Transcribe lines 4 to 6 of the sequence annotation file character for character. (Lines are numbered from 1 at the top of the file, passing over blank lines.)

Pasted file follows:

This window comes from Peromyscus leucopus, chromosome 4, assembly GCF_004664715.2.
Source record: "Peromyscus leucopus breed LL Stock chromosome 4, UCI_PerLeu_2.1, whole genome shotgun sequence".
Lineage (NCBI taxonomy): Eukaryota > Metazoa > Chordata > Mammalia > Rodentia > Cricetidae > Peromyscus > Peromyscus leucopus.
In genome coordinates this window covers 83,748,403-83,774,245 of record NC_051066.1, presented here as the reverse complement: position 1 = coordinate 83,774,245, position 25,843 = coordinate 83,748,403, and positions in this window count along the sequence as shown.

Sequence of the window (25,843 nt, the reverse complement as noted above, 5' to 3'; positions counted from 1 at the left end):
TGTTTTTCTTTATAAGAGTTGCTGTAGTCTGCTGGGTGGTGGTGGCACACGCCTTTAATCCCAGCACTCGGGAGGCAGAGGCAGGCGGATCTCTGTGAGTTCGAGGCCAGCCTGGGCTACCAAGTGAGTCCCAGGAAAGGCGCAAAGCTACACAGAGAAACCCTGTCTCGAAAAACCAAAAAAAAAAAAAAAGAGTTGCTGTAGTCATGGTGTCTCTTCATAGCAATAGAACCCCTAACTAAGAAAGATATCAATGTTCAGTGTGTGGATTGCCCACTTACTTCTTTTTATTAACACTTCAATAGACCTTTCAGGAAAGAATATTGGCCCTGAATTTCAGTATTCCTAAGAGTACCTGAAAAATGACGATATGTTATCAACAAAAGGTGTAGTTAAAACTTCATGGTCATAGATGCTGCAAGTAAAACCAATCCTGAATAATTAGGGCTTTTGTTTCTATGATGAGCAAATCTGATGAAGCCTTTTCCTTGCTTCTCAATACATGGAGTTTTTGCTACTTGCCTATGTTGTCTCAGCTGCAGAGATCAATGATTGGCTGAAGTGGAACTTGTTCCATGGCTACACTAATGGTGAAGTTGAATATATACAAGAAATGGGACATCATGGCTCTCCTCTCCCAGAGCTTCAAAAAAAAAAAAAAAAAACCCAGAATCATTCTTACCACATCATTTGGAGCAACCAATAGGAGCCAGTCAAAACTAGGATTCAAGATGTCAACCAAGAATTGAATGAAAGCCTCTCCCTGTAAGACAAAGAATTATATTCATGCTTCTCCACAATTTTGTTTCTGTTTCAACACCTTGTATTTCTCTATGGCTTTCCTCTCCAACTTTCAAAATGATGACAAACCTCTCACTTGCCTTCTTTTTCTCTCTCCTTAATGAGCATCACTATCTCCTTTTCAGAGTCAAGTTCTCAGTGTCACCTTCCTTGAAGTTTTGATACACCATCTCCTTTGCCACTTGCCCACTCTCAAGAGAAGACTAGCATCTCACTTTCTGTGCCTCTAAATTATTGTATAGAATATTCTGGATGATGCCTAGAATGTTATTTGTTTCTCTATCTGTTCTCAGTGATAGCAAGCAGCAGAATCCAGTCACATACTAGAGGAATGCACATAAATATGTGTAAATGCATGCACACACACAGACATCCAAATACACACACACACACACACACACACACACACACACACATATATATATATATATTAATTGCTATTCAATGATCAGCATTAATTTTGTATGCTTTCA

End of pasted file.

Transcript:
In genome coordinates this window covers 83,748,403-83,774,245 of record NC_051066.1, presented here as the reverse complement: position 1 = coordinate 83,774,245, position 25,843 = coordinate 83,748,403, and positions in this window count along the sequence as shown.

Sequence of the window (25,843 nt, the reverse complement as noted above, 5' to 3'; positions counted from 1 at the left end):
TGTTTTTCTTTATAAGAGTTGCTGTAGTCTGCTGGGTGGTGGTGGCACACGCCTTTAATCCCAGCACTCGGGAGGCAGAGGCAGGCGGATCTCTGTGAGTTCGAGGCCAGCCTGGGCTACCAAGTGAGTCCCAGGAAAGGCGCAAAGCTACACAGAGAAACCCTGTCTCGAAAAACCAAAAAAAAAAAAAAAGAGTTGCTGTAGTCATGGTGTCTCTTCATAGCAATAGAACCCCTAACTAAGAAAGATATCAATGTTCAGTGTGTGGATTGCCCACTTACTTCTTTTTATTAACACTTCAATAGACCTTTCAGGAAAGAATATTGGCCCTGAATTTCAGTATTCCTAAGAGTACCTGAAAAATGACGATATGTTATCAACAAAAGGTGTAGTTAAAACTTCATGGTCATAGATGCTGCAAGTAAAACCAATCCTGAATAATTAGGGCTTTTGTTTCTATGATGAGCAAATCTGATGAAGCCTTTTCCTTGCTTCTCAATACATGGAGTTTTTGCTACTTGCCTATGTTGTCTCAGCTGCAGAGATCAATGATTGGCTGAAGTGGAACTTGTTCCATGGCTACACTAATGGTGAAGTTGAATATATACAAGAAATGGGACATCATGGCTCTCCTCTCCCAGAGCTTCAAAAAAAAAAAAAAAAAACCCAGAATCATTCTTACCACATCATTTGGAGCAACCAATAGGAGCCAGTCAAAACTAGGATTCAAGATGTCAACCAAGAATTGAATGAAAGCCTCTCCCTGTAAGACAAAGAATTATATTCATGCTTCTCCACAATTTTGTTTCTGTTTCAACACCTTGTATTTCTCTATGGCTTTCCTCTCCAACTTTCAAAATGATGACAAACCTCTCACTTGCCTTCTTTTTCTCTCTCCTTAATGAGCATCACTATCTCCTTTTCAGAGTCAAGTTCTCAGTGTCACCTTCCTTGAAGTTTTGATACACCATCTCCTTTGCCACTTGCCCACTCTCAAGAGAAGACTAGCATCTCACTTTCTGTGCCTCTAAATTATTGTATAGAATATTCTGGATGATGCCTAGAATGTTATTTGTTTCTCTATCTGTTCTCAGTGATAGCAAGCAGCAGAATCCAGTCACATACTAGAGGAATGCACATAAATATGTGTAAATGCATGCACACACACAGACATCCAAATACACACACACACACACACACACACACACACACACACATATATATATATATATTAATTGCTATTCAATGATCAGCATTAATTTTGTATGCTTTCA